It’s clear ObamaCare’s on-line operations weren’t made in Japan.
In 2010, after recalling millions of its cars for acceleration problems that caused countless accidents and several deaths, Toyota president Akio Toyoda took responsibility — apologizing for his company’s failure before the U.S. Congress. In 2011, Honda CEO Takanobu Ito similarly took responsibility for the poor rollout of its 2012 Civic.
But when President Barack Obama, essentially the CEO of the federal government, finally weighed in on the glitch-plagued Obamacare insurance exchange web sites, the famously self-absorbed leader refused to inject himself into the problem.
Obama took no responsibility for the failures of his signature initiative. While claiming “nobody’s more frustrated by that than I am,” he nonetheless downplayed delays and log-offs by saying that Obamacare “is not just a web site.”
Tell that to those who must find coverage on the sites lest they incur the wrath of the IRS!
Quite frankly, it’s not the expected behavior of a CEO after a poor product launch. A CEO’s board of directors might even fire them for it under heavy exposure. But there is no equivalent in the private sector to the government’s lack of accountability. Dismissing Obamacare’s online problems by saying the law is “much more” than its web site even though it’s key to the rollout is more than troubling.
Obamacare’s original price tag was around $1 trillion, but if the web site does not generate more enrollees, fewer healthy participants could drive costs even higher.
Any business leader understands that investor and customer confidence are very transient, and that an inability to foster them can cause stock prices and revenues to drop.
It’s ironic that the government recently fined JPMorgan Chase a whopping $13 billion for intentionally misleading investors. It happened at roughly the same time Health and Human Services Secretary Kathleen Sebelius, who is responsible for implementing Obamacare, failed to act appropriately when told by contractors in charge of web site’s development that it was still flawed. Even worse, Sebelius also initially declined requests to address congressional panels about the problems.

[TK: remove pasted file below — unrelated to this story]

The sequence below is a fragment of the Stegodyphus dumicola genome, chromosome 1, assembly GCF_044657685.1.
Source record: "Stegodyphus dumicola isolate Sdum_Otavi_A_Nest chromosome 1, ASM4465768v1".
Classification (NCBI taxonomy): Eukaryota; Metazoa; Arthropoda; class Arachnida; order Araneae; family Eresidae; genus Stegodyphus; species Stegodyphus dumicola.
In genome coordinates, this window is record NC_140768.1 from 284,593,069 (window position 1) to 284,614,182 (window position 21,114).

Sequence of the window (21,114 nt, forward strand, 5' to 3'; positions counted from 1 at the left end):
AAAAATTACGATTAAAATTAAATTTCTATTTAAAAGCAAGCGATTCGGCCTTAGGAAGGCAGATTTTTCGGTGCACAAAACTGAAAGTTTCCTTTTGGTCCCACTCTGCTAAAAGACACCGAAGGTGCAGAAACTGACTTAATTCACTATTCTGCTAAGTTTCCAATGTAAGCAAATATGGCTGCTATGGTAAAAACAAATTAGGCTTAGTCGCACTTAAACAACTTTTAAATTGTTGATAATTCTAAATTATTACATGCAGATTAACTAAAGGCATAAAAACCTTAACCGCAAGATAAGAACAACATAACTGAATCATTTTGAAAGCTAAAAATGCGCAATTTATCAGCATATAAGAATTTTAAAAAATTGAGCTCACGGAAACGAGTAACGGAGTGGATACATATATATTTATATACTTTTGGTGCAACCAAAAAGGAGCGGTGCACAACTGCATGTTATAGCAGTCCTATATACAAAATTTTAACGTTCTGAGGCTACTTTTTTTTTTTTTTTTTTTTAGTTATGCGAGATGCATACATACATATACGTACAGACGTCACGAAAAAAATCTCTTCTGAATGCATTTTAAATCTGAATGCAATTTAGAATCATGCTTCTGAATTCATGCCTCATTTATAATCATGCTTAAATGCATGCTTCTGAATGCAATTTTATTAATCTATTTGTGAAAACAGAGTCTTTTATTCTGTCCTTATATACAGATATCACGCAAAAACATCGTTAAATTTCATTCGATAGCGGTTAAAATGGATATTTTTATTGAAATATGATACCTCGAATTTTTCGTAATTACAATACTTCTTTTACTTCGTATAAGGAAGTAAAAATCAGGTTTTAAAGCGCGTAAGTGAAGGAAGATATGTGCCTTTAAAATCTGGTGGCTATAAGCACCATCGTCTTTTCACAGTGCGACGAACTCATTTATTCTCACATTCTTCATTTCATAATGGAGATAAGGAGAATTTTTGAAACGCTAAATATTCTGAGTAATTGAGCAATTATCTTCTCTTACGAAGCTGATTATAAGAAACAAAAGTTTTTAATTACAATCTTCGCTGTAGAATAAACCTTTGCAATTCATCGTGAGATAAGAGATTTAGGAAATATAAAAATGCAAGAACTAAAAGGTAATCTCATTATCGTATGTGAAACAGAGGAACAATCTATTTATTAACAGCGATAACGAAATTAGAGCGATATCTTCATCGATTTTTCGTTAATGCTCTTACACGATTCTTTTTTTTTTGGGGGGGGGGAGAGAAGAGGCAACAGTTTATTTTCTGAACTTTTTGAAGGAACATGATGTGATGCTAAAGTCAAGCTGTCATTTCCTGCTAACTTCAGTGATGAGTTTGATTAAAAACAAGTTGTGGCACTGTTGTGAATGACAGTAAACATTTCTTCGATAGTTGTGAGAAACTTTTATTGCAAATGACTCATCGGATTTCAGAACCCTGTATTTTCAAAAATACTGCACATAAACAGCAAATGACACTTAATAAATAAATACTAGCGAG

Congressional conservatives feel the best solution for Obamacare’s problems is to repeal and replace it. This controversial stance led to the partial government shutdown.
As radical as it appeared, their desperation now seems more understandable to the American people.
Households and businesses do not readily survive catastrophic mismanagement of their own or investors’ resources. Government mismanagement, on the other hand, does not always suffer the same repercussions.
Liberals adhere to a tried-and-true cycle to promote their agenda – draw focus onto the human side of a policy debate, crush opposition as inhumane or immoral, develop a policy that assumes bureaucracies can solve problems, and demand tax dollars. This mentality will undoubtedly sustain even a failed Obamacare infrastructure for years to come.
But problems are apparent. The web site is a massive cost overrun. It was supposed to cost $100 million to develop, but has thus far cost over $630 million — with countless additional hours now needed to fix its problems.
When one considers how the natural free market forces correct problems in the private sector, and how Obama is virtually free and clear of repercussions despite Obamacare’s chaotic start (after three years to prepare), one can appreciate the zeal with which conservatives criticized this law and the disappointment many private citizens have for a plan many earnestly supported.
One possible game-changing element of the Obamacare website debacle was that it was public and undeniable. And, due to the nature of the federal government and the entrenched mentality of the Obama Administration, it’s likely the first of many mistakes of such magnitude.
While they cannot act as quickly as a board of directors, American voters have the power to install an entirely new and philosophically different leadership team in just a few years. ObamaCare could be the catalyst for such profound change, and thus lead to its demise.